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Sundance 2017 Film Review: “Dayveon” (2017) ★★★★


Dayveon is a heavy movie to watch. It shows the ugly reality of a life that’s overseen by many. It evolves around a little black community, and specifically a boy named Dayveon who struggles to cope with the loss of his brother. Now being in between choosing a path for himself, the young but wise boy makes a mistake by joining a local gang, thinking that it is his only way of surviving.…

Set in Arkansas, 13-year-old Dayveyon, the title name, keeps looking at the poster of his older brother Trevor who loses his life. Being unable to find a right way to cope with the unfortunate reality, Dayveon seems does not care much of his own future as he quickly falls in with a local gang where he sometimes has to participate in criminal activities. However, almost presenting as his own way of protest to life, Dayveon willingly joins the group and distances himself from his family.

Amman Abbasi’s movie begins when we find Dayveon on his way out to to attend the ceremony where after being beaten up, the group of dangerous people takes him to their community. His relationship with big as a giant friend, Brian (Dontrell Bright) also falls apart. Brian, of course, tries to influence the boy to ensure that he will succeed in his life, however, even he can’t control him as Dayveon does not seem to want to listen to anyone.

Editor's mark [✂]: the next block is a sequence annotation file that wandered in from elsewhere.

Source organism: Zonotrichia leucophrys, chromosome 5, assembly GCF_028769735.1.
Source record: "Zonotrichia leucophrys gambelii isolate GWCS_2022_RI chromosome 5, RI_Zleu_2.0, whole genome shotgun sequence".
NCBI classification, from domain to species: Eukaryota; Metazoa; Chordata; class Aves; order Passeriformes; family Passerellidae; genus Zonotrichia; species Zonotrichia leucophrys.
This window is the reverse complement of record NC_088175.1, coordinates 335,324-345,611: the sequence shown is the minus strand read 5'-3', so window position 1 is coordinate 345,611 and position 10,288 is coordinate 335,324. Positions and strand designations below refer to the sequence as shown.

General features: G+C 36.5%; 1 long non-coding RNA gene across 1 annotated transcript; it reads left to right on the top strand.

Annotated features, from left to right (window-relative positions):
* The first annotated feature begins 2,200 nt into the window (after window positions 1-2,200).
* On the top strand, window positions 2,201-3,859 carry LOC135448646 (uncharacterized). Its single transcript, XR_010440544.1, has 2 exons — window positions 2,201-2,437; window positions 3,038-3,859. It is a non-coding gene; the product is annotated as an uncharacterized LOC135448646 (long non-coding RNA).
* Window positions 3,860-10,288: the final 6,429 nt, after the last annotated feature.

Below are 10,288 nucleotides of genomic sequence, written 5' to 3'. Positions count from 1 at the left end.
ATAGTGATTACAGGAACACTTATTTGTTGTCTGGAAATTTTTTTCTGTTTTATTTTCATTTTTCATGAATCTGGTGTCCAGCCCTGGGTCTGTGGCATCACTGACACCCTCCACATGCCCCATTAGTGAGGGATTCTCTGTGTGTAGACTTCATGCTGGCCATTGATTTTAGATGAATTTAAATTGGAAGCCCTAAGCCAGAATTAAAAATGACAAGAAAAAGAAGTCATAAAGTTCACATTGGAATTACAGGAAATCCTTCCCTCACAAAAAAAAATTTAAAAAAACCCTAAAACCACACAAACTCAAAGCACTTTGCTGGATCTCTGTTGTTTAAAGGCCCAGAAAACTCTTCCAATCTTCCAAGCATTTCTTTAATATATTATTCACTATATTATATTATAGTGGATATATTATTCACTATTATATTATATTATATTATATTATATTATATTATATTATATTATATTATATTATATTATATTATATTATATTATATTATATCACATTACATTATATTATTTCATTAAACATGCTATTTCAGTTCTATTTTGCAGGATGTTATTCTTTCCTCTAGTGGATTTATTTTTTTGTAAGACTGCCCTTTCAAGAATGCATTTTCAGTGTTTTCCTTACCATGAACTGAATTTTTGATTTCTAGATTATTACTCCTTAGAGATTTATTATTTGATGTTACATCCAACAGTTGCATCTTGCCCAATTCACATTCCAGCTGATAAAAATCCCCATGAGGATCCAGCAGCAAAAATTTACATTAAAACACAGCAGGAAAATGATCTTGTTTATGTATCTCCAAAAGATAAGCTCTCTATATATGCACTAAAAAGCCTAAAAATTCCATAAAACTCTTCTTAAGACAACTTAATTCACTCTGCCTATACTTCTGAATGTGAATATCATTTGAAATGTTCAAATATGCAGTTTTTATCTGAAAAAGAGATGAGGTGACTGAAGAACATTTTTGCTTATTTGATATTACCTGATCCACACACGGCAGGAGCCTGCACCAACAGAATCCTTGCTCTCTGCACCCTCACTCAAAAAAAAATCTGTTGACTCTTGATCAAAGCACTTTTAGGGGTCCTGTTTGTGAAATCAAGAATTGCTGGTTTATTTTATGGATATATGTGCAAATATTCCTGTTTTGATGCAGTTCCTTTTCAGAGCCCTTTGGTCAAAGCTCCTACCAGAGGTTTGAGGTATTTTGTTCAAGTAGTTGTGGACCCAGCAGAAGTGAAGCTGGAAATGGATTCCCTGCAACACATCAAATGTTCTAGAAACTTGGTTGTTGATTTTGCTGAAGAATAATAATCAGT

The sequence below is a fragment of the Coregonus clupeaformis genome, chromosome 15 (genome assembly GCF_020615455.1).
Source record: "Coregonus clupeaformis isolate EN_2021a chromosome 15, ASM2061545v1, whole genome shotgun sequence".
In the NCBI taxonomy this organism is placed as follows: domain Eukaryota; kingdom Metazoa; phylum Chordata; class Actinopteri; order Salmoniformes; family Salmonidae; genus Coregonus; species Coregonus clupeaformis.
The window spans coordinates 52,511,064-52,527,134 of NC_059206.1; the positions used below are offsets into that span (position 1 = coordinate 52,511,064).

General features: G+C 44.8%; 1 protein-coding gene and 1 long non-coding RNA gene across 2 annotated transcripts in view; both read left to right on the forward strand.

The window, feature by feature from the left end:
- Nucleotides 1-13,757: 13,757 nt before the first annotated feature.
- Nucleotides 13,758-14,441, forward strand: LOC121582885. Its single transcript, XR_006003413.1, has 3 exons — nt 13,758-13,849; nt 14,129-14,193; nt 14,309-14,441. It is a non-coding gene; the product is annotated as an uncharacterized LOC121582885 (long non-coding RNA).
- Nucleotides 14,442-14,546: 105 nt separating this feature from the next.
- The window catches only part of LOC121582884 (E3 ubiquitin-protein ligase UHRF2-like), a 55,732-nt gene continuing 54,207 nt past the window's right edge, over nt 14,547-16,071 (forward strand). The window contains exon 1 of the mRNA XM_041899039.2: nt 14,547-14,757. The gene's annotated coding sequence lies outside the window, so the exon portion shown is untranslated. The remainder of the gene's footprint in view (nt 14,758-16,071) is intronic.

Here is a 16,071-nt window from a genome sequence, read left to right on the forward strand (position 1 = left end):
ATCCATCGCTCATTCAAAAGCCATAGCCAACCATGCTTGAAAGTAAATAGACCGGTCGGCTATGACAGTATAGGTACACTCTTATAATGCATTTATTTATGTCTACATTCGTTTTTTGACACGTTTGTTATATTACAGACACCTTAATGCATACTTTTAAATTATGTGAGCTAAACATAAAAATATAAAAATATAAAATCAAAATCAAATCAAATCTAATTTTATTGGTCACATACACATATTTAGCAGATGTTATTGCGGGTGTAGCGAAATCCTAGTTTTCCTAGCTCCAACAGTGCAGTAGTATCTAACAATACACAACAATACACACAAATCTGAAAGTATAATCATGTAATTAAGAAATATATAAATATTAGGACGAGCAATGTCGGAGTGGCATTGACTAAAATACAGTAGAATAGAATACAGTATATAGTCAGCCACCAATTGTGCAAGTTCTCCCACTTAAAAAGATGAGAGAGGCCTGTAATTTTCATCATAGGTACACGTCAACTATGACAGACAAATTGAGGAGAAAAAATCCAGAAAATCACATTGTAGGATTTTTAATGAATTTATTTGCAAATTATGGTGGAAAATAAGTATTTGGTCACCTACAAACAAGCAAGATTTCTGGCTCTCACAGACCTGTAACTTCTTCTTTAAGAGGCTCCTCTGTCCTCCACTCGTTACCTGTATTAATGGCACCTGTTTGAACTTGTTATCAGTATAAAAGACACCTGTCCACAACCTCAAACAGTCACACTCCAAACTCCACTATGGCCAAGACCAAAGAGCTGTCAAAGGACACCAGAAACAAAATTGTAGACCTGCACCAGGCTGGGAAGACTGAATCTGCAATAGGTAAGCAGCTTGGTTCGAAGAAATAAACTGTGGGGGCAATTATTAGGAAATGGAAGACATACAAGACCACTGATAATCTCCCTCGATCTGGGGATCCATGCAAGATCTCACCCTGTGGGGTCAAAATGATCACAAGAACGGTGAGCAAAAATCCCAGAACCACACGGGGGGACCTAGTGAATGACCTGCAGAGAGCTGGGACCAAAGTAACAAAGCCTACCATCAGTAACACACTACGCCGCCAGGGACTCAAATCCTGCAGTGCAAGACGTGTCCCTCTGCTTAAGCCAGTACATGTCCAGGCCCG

As the story unfolds, Dayveon finds himself more involved with the gang that throws him into the epicenter of robbery, where the boy realizes the actual reality he will have to face. However, despite knowing that it is not good what he’s trying to achieve with his life, Dayveon looks for at least someone who will understand his pain and perhaps embrace him. But when it comes to making a life-changing decision, there is no one but Dayveon who can help himself. But the question is, does he needs that help or not, it’s something you will have to find out.

Dayveon is an excellent coming-of-age movie with an easy character development. Nothing seem to be in a rush in Abbasi’s movie as he slowly allows the character he writes to develop slowly, but surely. Devin Blackmo as Dayveon is solid. It’s interesting to watch the young actor throughout the movie, as if he had taken Dayveon’s matters personally. But it is also a movie that’s not made for everyone and that is a good thing. Because at the end of the day, this movie will reach to its audience to show the importance of Davyeon’s life. I just hope, you, my dear reader, will be one of them.

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